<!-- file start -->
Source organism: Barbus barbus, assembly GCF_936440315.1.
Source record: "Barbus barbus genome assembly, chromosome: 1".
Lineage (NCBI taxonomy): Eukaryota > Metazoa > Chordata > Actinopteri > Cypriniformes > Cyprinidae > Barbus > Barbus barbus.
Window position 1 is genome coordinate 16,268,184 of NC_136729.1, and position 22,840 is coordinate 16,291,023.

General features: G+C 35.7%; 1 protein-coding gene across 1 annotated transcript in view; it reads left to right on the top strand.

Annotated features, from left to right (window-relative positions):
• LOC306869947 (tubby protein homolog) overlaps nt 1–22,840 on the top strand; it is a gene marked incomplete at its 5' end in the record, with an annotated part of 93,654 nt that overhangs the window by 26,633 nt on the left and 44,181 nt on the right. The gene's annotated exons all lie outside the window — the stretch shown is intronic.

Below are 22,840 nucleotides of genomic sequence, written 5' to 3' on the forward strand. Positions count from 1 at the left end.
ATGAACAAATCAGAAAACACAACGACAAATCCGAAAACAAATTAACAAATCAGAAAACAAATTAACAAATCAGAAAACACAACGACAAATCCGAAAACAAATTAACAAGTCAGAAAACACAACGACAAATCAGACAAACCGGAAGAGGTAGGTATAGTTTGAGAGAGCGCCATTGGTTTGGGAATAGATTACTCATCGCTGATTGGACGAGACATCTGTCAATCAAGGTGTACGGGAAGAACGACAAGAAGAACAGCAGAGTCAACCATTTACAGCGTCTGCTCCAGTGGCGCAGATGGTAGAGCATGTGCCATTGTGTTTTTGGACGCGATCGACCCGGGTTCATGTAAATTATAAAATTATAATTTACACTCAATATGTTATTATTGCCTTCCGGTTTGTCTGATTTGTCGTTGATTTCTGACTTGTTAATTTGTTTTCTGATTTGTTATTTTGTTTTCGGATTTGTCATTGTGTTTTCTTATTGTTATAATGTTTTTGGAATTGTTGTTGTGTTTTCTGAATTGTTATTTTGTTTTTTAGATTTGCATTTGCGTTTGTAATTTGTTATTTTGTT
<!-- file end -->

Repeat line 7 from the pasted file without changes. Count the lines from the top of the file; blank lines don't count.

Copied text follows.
• LOC306869947 (tubby protein homolog) overlaps nt 1–22,840 on the top strand; it is a gene marked incomplete at its 5' end in the record, with an annotated part of 93,654 nt that overhangs the window by 26,633 nt on the left and 44,181 nt on the right. The gene's annotated exons all lie outside the window — the stretch shown is intronic.